Eric Dungey – Robb Stark
The King in The North! Robb Stark’s battle-tested grit and courage had his troops insistent on his kingship of not just Winterfell, but the entire Northern region of Westeros. This similar kind of gustiness and fire is what had Dungey’s teammates ready to battle behind him week after week. Consequently, Dungey was named team captain twice. Robb – the eldest son of the noble Ned Stark, was often known as the “Young Wolf,” which honestly could be a nickname for Dungey as well. Before the end of his time on The Hill, Dungey became one of five quarterbacks in ACC history responsible for at least 11,000 yards of total offense and 90 total touchdowns – while oftentimes, just being an absolute animal on the field. All in all, Dungey’s legacy before graduating from SU is comparable with that of Robb Stark’s before the end of his time on Game of Thrones.
Tyus Battle – Grey Worm
Grey Worm is the leader of the Unsullied, a group of soldiers who fight for Daenerys in her quest for the Iron Throne. Battle, on the other hand, was the de facto leader of the Syracuse basketball team for two years before declaring for the NBA Draft. In comparison, Grey Worm’s fate in the show remains to be determined in Sunday’s finale. Regardless, both Grey Worm and Tyus just do what they gotta do, and do it well. Grey Worm is one of the show’s most skilled fighters on the battlefield, just as Battle was one of the most skilled players each time he took the court for the Orange.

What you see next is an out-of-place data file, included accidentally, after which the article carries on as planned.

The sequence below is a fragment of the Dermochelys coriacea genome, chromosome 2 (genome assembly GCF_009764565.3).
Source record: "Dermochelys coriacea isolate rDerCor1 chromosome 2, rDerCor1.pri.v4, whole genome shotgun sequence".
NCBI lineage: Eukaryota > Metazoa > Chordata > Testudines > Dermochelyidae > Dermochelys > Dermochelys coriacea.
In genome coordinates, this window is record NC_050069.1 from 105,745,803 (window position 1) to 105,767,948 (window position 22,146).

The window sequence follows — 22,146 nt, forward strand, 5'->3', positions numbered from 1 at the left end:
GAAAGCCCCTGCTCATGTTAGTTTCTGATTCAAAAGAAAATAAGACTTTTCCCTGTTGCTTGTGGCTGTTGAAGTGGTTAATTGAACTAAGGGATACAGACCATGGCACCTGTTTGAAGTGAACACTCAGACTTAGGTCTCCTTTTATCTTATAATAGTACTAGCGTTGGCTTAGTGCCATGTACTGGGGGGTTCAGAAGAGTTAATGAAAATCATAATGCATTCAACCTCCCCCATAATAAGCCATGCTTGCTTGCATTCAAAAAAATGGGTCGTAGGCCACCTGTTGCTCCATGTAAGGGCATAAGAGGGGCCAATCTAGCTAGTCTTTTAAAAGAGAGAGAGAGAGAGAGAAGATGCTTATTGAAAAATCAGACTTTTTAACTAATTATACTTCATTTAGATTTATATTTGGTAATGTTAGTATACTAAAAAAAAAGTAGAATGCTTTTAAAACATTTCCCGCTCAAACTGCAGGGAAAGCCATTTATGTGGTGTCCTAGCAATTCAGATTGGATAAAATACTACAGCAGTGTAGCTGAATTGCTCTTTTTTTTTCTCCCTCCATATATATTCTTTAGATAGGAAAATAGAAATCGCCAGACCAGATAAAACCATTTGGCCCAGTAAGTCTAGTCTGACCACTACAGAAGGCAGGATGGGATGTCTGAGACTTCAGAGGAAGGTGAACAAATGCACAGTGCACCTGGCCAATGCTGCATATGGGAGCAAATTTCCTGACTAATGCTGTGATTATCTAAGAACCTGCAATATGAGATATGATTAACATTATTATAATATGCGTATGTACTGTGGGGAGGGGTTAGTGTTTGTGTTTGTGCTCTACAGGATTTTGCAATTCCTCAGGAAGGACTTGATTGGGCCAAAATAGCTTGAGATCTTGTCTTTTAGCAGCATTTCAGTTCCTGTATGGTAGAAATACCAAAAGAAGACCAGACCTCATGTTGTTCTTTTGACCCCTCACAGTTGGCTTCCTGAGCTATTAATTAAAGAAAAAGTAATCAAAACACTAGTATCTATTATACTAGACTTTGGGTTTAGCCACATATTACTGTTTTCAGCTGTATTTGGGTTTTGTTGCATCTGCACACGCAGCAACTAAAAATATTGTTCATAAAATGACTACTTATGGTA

Carmelo Anthony – Jaime Lannister
After leading Syracuse basketball to its only NCAA Championship in 2003, Anthony was drafted No. 3 overall by the Denver Nuggets where he played for seven seasons before getting traded. After averaging nearly 25 points per game in Denver (including 28.2 in his last full season with the team), Melo pled his way to a trade to the Knicks. In Game of Thrones, the handsome and wealthy Jaime Lannister served as a member of King Aerys Targaryen’s kings guard until he turned around and stabbed the king in the back – relatively reminiscent of Melo with the Nuggets. During the 2010-2011 season, Anthony requested a trade. In the case of Jaime, nicknamed the “king slayer” among the masses, he betrayed and killed the “Mad King” Aerys during a rebellion of King’s Landing, which took place before the start of the events in the show. Melo’s trade request slayed the Nuggets, at least temporarily, who won 12 less games the year after he his departure. Denver bounced back the following year with 57 wins in 2012-2013, but failed to notch above 40 wins in any of the four seasons after that. Jaime’s killing of King Aerys helped put Robert Baratheon on the Iron Throne and ultimately, the Lannister family in true power of the Seven Kingdoms. As for Anthony, his trade request landed him in the big bright city of New York as the new top scoring option for a Knicks team that – behind Amare Stoudemire – was actually relatively competitive, at the time.